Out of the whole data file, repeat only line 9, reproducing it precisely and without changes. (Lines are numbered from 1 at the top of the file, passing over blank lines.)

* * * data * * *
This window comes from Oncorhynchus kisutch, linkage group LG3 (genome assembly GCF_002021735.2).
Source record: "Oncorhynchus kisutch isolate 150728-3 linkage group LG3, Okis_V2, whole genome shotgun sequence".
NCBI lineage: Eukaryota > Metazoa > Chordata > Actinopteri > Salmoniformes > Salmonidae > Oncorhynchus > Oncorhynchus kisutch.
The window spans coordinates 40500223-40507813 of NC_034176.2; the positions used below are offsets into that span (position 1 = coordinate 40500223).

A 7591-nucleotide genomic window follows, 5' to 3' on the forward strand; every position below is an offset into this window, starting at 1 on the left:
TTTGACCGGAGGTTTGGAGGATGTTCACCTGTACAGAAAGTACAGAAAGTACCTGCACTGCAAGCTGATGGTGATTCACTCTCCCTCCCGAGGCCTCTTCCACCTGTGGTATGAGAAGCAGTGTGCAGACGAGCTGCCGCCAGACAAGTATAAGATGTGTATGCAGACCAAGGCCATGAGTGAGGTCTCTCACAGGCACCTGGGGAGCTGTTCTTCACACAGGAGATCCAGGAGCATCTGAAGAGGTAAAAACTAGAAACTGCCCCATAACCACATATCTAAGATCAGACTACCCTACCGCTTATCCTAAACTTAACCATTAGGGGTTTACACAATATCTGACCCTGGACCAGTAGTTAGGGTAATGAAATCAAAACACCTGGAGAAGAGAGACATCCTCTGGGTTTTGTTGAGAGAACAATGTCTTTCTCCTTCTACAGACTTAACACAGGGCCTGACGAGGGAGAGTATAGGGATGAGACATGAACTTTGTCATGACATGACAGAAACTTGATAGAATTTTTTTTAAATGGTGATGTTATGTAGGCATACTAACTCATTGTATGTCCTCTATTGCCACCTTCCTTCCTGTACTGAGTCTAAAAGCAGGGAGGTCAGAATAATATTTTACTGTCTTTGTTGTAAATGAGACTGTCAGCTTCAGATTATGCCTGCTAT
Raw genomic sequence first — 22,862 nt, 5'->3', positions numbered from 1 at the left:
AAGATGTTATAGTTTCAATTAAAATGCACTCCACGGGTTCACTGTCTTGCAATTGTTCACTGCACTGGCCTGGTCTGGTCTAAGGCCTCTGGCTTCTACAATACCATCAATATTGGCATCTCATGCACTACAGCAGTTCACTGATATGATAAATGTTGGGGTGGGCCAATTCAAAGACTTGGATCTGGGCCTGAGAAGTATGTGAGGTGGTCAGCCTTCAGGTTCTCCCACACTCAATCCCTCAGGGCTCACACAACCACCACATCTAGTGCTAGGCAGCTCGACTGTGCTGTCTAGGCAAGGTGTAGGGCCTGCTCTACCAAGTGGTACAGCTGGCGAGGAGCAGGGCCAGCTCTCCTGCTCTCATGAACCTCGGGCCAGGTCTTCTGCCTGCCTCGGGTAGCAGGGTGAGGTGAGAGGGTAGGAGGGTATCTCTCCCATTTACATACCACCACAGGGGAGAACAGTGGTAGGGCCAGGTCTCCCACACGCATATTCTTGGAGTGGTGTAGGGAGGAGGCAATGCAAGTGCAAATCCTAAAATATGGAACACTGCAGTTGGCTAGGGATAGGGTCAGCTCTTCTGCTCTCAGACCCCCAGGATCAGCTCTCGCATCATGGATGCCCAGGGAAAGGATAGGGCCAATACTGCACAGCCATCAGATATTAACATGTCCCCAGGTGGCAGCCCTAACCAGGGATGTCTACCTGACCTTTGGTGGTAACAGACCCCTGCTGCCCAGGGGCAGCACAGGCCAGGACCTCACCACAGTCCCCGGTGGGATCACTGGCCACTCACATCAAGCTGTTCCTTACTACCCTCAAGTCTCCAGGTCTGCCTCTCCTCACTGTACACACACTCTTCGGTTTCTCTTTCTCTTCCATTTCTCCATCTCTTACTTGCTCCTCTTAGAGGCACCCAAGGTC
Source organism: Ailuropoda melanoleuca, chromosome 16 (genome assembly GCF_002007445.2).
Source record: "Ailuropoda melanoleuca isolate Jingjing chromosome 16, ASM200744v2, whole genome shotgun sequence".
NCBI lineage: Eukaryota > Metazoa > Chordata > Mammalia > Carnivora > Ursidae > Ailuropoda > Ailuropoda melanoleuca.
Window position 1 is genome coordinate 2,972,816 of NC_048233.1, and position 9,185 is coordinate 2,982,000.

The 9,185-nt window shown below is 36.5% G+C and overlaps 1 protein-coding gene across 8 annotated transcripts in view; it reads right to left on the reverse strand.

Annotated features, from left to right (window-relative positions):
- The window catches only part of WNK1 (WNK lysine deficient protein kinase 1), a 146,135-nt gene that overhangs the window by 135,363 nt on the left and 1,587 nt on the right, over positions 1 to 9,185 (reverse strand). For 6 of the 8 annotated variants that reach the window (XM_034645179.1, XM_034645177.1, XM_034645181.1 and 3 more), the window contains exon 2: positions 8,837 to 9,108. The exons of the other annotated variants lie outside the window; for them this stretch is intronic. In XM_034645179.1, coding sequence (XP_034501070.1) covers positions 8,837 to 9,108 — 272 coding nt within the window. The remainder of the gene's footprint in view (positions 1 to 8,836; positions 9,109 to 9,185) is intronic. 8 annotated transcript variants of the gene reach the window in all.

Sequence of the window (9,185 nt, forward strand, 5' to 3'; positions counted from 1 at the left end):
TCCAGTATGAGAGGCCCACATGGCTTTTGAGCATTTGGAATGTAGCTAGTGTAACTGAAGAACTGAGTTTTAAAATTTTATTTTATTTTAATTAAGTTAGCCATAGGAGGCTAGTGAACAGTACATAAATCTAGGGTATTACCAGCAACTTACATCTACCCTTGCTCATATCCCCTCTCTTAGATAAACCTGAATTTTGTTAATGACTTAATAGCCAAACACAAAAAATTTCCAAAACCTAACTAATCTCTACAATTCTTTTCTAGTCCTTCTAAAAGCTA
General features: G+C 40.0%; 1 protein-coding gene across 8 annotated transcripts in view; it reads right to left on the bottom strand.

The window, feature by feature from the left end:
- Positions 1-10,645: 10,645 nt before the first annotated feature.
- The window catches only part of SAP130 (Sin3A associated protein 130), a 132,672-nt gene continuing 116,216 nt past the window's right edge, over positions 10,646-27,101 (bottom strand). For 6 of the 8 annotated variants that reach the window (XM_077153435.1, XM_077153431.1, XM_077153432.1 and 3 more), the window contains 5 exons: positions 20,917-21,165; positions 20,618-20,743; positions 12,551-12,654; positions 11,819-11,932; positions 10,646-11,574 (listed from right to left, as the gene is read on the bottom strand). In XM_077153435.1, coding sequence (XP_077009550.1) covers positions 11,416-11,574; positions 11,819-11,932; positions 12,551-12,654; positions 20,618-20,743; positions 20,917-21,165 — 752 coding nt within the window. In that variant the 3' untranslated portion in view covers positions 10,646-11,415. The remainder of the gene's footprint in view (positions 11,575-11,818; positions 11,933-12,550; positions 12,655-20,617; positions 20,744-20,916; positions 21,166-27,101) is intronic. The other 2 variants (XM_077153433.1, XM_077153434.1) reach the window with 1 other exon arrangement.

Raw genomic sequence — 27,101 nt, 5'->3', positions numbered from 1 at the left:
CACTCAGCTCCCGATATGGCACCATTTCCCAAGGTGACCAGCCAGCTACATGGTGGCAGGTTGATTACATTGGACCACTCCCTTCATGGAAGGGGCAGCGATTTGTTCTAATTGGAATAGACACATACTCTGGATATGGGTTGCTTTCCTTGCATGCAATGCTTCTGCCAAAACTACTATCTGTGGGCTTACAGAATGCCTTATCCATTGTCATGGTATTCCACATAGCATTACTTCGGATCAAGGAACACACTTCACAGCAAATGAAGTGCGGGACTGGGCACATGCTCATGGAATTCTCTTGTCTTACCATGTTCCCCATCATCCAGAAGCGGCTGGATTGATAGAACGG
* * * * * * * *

Source organism: Ailuropoda melanoleuca, chromosome 16 (genome assembly GCF_002007445.2).